A Repost of Continued Studies
To stay on course, I continued to taper off from partying and dedicated my time to studying. To look the part, I began wearing preppy/collegiate fashions, and totted drafting supplies, and slung a slide rule from my belt. With my dark rimmed glasses, I carried myself like a focused intellectual. Although not intentional, I was beginning to look like an IBM nerd.
One day while I was studying upstairs in my bedroom, a party was going on down in the basement. My brother Don invited me to join. After I turned him down he said, “No good-skie.” In other words, he realized how serious I was, and wanted me to take a break from my studies. Nevertheless, I remained firm. Even though I continued to hang out on a few occasions, I continued to crack the books; because the homework assignments demanded it in order to get a decent grade. I realized I had to remain committed and focused, and not allow myself to be side tracked by excessive addiction to drinking and partying.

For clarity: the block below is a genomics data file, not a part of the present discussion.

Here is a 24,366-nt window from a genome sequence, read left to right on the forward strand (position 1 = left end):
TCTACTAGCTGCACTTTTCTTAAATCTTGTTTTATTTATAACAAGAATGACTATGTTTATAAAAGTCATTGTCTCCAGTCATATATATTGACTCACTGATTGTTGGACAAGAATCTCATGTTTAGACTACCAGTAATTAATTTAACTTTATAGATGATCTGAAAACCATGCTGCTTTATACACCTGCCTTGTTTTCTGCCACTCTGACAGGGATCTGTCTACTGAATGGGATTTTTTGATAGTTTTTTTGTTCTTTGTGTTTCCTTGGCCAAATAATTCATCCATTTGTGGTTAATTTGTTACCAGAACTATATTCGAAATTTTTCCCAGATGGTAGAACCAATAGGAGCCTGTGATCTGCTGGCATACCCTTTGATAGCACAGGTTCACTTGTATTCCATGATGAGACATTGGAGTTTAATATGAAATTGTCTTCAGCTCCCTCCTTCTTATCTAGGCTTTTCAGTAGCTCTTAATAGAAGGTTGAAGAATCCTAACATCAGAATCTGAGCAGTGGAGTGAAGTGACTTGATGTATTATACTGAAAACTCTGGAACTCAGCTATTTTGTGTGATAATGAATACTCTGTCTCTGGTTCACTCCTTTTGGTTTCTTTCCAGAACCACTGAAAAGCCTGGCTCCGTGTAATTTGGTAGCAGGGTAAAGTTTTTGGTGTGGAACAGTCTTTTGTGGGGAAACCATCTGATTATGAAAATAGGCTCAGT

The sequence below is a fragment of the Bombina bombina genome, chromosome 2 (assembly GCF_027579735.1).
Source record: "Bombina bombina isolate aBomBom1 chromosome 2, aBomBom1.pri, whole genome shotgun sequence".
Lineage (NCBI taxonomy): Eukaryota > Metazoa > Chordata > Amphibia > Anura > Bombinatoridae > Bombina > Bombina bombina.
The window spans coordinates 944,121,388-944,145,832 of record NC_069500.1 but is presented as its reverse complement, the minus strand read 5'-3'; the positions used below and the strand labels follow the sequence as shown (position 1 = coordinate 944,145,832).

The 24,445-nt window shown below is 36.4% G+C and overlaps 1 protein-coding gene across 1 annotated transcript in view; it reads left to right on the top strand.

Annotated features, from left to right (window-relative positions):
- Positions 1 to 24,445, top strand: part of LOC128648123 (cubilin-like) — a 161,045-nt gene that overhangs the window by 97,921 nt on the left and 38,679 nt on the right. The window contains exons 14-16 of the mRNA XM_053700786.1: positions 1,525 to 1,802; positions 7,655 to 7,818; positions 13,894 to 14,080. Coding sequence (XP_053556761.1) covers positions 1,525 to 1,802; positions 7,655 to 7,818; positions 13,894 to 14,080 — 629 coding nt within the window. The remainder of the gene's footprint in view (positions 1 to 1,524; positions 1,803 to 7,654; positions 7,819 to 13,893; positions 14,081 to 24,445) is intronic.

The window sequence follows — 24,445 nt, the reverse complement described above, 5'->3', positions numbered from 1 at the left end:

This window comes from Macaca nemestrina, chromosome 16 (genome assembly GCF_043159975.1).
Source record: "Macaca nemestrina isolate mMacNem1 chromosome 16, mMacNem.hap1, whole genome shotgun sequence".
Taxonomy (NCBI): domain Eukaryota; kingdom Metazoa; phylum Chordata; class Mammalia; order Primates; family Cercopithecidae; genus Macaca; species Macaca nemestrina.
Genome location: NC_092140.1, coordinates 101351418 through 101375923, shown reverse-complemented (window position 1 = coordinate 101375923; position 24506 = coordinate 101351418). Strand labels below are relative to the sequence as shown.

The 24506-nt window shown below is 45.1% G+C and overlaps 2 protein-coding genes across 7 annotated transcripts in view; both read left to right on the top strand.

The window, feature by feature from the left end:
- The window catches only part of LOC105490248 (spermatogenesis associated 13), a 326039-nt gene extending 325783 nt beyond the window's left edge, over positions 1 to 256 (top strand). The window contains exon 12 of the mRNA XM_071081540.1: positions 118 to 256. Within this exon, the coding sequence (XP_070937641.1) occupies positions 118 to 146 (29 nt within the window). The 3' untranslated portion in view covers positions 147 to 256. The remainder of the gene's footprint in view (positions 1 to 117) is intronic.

This reformed lifestyle stirred up the 3Cs: confusion, concern and contempt, amongst my runnin’ partners. Like young kids, they’d get frustrated when I didn’t come out to play. In gist, I had snapped out of the mode of habitual partying, and focused on pursuing a career in technology. In contrast, however, my party timing was not completely over yet.
My tenacity began to show; because through the efforts of an employment agency, IBM recruiters had contacted me and offered me a position as a customer engineer in early 1965. The job consisted of classroom and hands-on training for preparation as an entry-level keypunch repairman. Their objective was to assign me to the keypunch pool at the 30th Street Pennsylvania Railroad station.
A Bad Decision
I was intent on accepting the offer until Karen assertively objected to it. I surmise she didn’t want me working in a room full of female keypunch operators. I guess I called myself trying to please my spouse; because I reluctantly turned down the job.
Thinking back on my decision, I regret rejecting the offer for two primary reasons: 1) I could have joined the company earlier, and worked toward higher career advancement; and 2) my retirement pension today would have been bigger. As a result of that decision, today both Karen and I receive a smaller pension check—her checks are for alimony payments.
Moreover, I could have had the chance to be in a room full of leggy women; and as a railroad buff, a chance to work in a train station. What was I thinking? After all, I was the bread winner, not her.